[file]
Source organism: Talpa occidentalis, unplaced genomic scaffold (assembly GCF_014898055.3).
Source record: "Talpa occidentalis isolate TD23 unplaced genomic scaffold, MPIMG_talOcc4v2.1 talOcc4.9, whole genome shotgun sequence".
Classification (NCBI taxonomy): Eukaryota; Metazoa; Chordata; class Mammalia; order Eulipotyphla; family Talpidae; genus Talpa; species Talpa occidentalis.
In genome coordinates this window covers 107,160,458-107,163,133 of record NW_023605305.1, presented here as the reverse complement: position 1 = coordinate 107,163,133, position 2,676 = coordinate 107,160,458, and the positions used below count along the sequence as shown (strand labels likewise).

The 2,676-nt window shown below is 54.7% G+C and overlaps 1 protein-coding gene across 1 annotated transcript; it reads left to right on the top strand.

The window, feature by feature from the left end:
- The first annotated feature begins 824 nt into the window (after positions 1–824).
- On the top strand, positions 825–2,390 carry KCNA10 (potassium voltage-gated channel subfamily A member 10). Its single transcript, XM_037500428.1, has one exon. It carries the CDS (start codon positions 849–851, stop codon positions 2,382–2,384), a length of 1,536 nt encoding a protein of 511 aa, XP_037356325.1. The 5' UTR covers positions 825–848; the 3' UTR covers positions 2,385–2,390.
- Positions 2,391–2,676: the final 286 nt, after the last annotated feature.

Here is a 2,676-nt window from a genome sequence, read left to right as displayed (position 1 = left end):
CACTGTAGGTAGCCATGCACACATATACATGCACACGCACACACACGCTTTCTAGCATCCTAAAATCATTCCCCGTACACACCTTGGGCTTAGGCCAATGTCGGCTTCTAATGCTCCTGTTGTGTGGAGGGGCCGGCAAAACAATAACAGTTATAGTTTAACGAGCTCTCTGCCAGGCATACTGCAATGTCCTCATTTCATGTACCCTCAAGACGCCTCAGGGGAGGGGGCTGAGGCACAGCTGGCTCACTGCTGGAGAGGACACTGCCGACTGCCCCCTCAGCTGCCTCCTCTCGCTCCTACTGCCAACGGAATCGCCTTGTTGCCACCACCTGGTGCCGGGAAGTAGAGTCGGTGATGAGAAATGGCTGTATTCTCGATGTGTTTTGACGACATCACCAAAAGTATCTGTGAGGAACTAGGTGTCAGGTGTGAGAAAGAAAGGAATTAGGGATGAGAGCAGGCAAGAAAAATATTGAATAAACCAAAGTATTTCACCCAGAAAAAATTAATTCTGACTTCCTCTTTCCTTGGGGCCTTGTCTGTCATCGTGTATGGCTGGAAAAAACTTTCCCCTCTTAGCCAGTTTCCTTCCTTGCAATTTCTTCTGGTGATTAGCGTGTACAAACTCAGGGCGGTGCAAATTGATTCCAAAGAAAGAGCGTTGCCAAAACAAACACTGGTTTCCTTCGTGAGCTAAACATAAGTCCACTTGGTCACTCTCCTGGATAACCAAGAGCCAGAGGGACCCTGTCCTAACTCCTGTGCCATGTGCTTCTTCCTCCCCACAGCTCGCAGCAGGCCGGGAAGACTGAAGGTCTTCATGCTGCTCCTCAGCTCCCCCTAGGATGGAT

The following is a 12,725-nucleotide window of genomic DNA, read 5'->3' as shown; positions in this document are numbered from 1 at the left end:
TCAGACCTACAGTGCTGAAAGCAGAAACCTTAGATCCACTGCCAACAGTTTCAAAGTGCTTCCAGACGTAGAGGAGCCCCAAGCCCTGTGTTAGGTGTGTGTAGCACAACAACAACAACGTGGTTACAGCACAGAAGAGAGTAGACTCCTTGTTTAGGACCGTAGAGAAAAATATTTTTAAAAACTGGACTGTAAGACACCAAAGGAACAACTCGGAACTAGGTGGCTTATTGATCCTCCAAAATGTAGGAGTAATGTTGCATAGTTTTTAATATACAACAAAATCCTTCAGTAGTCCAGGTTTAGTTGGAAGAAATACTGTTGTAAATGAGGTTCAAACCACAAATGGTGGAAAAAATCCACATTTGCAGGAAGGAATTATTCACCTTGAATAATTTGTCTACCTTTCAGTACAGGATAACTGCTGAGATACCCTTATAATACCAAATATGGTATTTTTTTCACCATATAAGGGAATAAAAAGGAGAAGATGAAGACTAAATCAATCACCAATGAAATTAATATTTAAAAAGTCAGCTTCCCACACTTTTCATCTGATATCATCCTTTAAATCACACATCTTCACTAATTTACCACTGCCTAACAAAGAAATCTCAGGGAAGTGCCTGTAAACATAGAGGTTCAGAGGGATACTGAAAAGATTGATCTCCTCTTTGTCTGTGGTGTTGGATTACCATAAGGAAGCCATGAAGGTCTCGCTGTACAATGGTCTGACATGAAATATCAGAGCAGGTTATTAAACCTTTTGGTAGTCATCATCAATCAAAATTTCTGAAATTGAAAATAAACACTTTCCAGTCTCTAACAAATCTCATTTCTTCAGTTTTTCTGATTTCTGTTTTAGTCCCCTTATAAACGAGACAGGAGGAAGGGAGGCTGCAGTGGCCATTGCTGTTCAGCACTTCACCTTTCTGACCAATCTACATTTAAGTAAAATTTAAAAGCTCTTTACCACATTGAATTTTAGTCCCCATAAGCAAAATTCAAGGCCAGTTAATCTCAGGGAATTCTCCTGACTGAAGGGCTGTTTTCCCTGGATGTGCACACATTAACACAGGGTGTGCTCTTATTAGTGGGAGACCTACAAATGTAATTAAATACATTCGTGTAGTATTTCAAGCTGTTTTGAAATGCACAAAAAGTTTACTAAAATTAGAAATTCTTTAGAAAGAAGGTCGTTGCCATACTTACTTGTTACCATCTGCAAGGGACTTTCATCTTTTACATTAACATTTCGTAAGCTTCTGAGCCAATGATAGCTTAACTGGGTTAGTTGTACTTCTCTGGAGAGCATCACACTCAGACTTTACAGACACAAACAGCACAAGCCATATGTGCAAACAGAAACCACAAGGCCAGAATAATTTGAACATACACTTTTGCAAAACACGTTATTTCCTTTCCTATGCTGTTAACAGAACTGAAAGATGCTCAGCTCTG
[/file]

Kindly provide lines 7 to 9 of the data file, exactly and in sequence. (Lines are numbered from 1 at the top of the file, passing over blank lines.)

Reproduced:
- The first annotated feature begins 824 nt into the window (after positions 1–824).
- On the top strand, positions 825–2,390 carry KCNA10 (potassium voltage-gated channel subfamily A member 10). Its single transcript, XM_037500428.1, has one exon. It carries the CDS (start codon positions 849–851, stop codon positions 2,382–2,384), a length of 1,536 nt encoding a protein of 511 aa, XP_037356325.1. The 5' UTR covers positions 825–848; the 3' UTR covers positions 2,385–2,390.
- Positions 2,391–2,676: the final 286 nt, after the last annotated feature.